Star-Bulletin Features

Friday, January 25, 2002

Algerian Rai star Faudel is part of a kaleidoscope of characters that pass through "Happenstance," affecting each other in some way.

‘Happenstance’ is a charming
and consistently entertaining film

Rated R
Playing at Wallace Restaurant Row

By John Berger

What if? Who hasn't wondered what would have happened if we had taken the road less traveled (or more traveled), turned left instead of right, or taken a chance and talked to that beautiful stranger instead of playing it safe and polite and saying nothing?

Who can say what might have been? Paul McCartney summed it up perfectly: "Had it been another day / I might have looked the other way / And I'd have never been aware / But as it is / I'll dream of her tonight."

That is the phenomenon director Laurent Firoda explores in the French film "Happenstance." The film is a day in the life of an eclectic hodgepodge of people in Paris. The original title, "Le Battement D'Ailes de Papilon," refers to the notion that all things are interrelated and that the tiny breeze caused by a butterfly's wings over the Atlantic can eventually connect to a typhoon in the Pacific.

Or, as it happens in "Happenstance," an illegal immigrant hiding a produce truck knocks some lettuce on the highway. A bicyclist runs over the lettuce and crashes into a ditch. A small boy sees the man lying in the ditch and later has a nightmare in which his father has died. The boy's mother can't reach her husband when she calls Paris in the middle of the night and decides to go to Paris to check on him.

Audrey Tautou, who also starred in "Amélie" is one of the many characters who float in and out of "Happenstance," affected by others' random acts. On the subway, she's told she'll find love that day.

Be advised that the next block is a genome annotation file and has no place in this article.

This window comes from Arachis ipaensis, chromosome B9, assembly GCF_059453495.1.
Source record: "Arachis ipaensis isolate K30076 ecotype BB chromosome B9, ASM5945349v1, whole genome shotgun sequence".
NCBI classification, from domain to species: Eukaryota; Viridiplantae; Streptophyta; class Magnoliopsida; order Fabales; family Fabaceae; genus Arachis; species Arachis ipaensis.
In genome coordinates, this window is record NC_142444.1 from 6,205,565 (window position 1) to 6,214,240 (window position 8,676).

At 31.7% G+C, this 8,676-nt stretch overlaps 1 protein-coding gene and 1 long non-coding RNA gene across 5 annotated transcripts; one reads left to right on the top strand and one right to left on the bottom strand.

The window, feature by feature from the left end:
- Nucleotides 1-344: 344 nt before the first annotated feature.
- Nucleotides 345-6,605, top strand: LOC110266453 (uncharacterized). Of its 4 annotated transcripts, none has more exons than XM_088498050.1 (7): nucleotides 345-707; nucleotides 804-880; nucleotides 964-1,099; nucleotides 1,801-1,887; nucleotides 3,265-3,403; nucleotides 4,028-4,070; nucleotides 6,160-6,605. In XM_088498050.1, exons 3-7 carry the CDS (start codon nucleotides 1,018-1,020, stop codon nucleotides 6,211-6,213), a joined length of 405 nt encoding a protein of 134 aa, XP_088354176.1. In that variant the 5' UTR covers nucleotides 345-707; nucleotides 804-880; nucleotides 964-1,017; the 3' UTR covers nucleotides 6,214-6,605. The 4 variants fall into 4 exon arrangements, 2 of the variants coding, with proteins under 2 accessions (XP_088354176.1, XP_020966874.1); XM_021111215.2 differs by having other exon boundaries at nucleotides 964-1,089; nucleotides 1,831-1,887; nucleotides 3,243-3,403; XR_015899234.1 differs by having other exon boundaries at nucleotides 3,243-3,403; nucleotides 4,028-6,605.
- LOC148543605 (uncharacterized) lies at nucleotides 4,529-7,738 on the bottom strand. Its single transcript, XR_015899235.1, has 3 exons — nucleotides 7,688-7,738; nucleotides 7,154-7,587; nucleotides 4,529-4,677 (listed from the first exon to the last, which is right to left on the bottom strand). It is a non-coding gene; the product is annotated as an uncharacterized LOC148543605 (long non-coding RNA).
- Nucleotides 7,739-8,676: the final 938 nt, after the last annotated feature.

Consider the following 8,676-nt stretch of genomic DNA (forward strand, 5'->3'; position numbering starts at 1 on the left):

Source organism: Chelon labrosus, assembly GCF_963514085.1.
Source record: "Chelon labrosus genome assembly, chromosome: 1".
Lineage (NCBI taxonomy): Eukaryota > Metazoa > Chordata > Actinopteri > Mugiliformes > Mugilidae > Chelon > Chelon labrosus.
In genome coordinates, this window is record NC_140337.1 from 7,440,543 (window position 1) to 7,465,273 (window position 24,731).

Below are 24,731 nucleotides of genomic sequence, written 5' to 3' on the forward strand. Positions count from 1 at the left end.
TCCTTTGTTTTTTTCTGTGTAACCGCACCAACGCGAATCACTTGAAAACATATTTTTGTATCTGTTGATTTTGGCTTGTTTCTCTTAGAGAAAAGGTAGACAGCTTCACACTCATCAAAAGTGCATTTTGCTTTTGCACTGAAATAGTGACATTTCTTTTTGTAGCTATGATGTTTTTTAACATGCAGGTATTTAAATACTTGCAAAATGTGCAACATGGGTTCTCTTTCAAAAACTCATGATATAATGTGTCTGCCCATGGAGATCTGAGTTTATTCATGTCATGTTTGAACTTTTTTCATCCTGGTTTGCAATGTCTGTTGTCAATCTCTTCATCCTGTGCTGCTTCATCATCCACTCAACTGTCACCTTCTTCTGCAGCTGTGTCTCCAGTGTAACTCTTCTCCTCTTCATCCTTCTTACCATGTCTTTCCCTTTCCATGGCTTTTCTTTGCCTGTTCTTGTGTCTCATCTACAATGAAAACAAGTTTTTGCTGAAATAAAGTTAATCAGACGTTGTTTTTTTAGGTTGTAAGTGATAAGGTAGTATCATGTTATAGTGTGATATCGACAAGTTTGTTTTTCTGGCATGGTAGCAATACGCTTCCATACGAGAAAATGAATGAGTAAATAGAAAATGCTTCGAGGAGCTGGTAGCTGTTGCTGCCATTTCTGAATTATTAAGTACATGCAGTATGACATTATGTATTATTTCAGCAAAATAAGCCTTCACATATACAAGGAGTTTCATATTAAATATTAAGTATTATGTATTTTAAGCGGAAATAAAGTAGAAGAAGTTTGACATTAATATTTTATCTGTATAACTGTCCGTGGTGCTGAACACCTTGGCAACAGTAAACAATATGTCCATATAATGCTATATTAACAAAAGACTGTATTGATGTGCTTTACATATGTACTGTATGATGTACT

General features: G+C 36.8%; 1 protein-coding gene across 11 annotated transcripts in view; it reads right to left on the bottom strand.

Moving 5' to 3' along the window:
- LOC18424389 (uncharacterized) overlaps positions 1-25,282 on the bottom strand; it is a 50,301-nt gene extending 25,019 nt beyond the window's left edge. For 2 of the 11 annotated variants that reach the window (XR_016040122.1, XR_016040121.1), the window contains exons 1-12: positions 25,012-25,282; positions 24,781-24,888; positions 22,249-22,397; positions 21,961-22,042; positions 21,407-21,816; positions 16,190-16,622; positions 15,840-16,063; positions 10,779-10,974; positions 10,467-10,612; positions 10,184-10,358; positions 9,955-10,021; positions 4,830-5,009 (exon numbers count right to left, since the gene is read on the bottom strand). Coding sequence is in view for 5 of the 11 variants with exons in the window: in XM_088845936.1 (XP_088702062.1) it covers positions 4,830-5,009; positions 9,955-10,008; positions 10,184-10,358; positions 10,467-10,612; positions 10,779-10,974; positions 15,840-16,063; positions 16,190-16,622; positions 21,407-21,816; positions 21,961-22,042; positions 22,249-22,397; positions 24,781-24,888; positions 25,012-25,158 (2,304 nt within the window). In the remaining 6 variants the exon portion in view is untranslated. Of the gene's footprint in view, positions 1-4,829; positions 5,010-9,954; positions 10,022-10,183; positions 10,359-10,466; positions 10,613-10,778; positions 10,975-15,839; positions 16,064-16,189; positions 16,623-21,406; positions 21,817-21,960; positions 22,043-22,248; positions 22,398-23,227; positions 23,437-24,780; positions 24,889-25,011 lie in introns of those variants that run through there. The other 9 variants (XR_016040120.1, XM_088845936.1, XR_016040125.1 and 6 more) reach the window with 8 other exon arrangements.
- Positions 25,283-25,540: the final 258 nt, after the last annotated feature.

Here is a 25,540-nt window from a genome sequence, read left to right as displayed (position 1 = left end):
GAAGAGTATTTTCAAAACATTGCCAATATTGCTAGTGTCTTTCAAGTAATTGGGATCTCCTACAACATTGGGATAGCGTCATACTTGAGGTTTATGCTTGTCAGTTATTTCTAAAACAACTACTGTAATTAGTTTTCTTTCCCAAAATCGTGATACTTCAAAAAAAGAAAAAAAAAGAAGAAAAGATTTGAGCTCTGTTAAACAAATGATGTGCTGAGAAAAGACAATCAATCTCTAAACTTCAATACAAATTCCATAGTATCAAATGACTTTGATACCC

A woman gives her grandson some cookies. The guy's mother throws one of the cookies into the street. A pigeon eats it. The bird finishes its digestive process while it is perched above two tourists looking at photos they just picked up at a processing shop. Splat! The tourists take the soiled photo back into the store, and the photo clerk recognizes one of the people in the photo as her long-lost ex-boyfriend.

And so it goes. A colorful kaleidoscope of characters pass through the story in a style reminiscent films such as "Slackers" and "Short Cuts." Most are interesting; several stand out. There's a plucky shop clerk, a young man who seems naive but turns out to be a chronic liar, and another man who prefers to take chances on life decisions.

Fans of French films will probably lock in on Audrey Tautou (the charming lead in "Amélie") as one of the film's stars. We meet her on the subway where she's informed, thanks to astrology, that she'll meet the love of her life that day.

It's only after she leaves the car that another passenger, played by Algerian rai star Faudel, mentions that he was born on the same day. Might this be his day to meet the love of his life, too?

One of best things about "Happenstance" as an American film experience is that because few if any of the cast other than Tautou is well known here, so the casting provides no foreshadowing about what is likely to happen. Several characters gradually come to the fore, but even then the outcome of the story remains delightfully unpredictable until the final scene.

This is a charming and consistently entertaining film.

"Happenstance" contains brief male frontal nudity, no on-camera sex and a realistic amount of French profanity.

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